By Geoffrey Decker
As if snapping his foot in two wasn’t bad enough, Ryan Crouser had to spend his nine-month rehabilitation getting his face rubbed in the sport he wanted to escape.
Most injured athletes can sulk in private, but for Crouser that was impossible. He lived among a family of champion throwers and his father was not only his coach but the owner of a track & field equipment and apparel company.
“It never stops,” Crouser says of his home life. “It’s kind of like 24 hours of track, and I was just done with it, I wanted to just forget about it and I had to see it everyday.”
Crouser, a senior at Sam Barlow High School, missed most of last year when the fifth metatarsal in his left foot gave in to the massive force of his 6’7”, 220 pound frame on a routine practice throw. “I felt like I dropped a 45-pound weight on my foot,” Crouser says of the break.
And it’s only been in the last month that he is rediscovering the joy of competitive throwing again. He’s also reaping its rewards.
In his comeback meet at New Balance West three weeks ago, Crouser picked up where he left off, launching a 12-pound shot put 73’1”, the #2 high school distance ever. The next day, he took out the 16-pound version and blew away a field of collegiate throwers with a toss of 63’11”, a high school record that eclipsed the 27-year mark by more than three feet.
Last week, Crouser came out even stronger at the University of Washington Invitational, with a personal best 74’5”.
But in the early weeks of his recovery last spring, Crouser says he struggled with the realization that his junior season, the most crucial for college-bound athletes, had vanished.
“It was really tough the first couple weeks,” Crouser says. “I just kind of sat around and I couldn’t really get motivated.”
Mitch Crouser worried his son’s career might be in jeopardy. “It was a scary time.To all of a sudden go from the highest of highs to the lowest lows.”
Doctors inserted a two-inch screw in the place where his fifth metatarsal once was and Crouser’s long road back began. Crouser refocused his efforts on areas of his throwing that could be improved, number one among those increasing his weight. At 220 pounds, Crouser carried such an unassuming frame that he drew skeptical glances from his broad-shouldered competition.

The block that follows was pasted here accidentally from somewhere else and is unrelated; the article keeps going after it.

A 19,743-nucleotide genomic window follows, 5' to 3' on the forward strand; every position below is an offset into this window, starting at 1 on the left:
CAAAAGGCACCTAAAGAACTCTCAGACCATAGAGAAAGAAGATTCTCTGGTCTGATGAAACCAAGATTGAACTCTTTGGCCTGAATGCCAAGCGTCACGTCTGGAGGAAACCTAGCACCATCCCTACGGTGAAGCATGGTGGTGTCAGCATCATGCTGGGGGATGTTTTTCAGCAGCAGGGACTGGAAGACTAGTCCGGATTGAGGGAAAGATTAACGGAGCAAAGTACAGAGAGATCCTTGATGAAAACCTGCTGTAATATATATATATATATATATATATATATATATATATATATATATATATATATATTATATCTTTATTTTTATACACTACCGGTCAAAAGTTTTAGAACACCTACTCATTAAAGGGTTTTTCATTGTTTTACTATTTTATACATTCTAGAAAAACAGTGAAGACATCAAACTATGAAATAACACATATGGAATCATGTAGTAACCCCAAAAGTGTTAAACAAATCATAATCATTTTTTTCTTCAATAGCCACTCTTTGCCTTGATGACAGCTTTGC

“Nobody believed that I was a thrower,” Crouser says. “They thought I was a jumper.”
With nothing to do but lift weights and eat food, Crouser put on 20 pounds and filled out his frame. He also learned a valuable lesson about elite level athletics.
“It all can go away really fast,” he says.
Growing up in Gresham, Ore., a large suburb on the eastern fringe of Portland, a life without throwing was a foreign concept. Generations of throwers surrounded Ryan. His uncles, Dean and Brian, are in the Hall of Fame at the University of Oregon where they still hold throwing records. Dean’s son, Sam - Ryan’s older cousin by a year - is a freshman at Oregon and currently holds the high school javelin record. Dean’s daughter Haley, a sophomore at nearby Gresham High School, is the reigning state champion in the javelin. Brian’s son Codey, an eighth grader, is the next in line.
As soon as he was strong enough to hold a weight, his instinct was to throw it. In sixth grade, young Ryan got a glimpse of his own abilities and soon realized the irresistible pull that raw improvement can have on a track & field athlete.
“As I worked harder I started getting better and I started seeing that correlation and I got more motivated,” Crouser says.
By high school, physical attributes caught up with Crouser’s dedicated work ethic. He was already on the radar of most colleges when in his sophomore year he set the javelin record, a mark Sam broke a year later.
Mitch says that Ryan’s record-breaking comeback is a culmination of two things.
“He grew up and learned a lot about himself,” he says. But, he adds, it was also just a matter of time. “It’s a natural progression.”
In early January, Crouser committed to the University of Texas over Oregon, a decision that broke the heart of his home state fans. But Crouser, who has a 3.9 GPA, said it he chose Austin because of academics.
Texas offered engineering, which Crouser wanted to study and no one knows better than him throwing can’t be everything in life.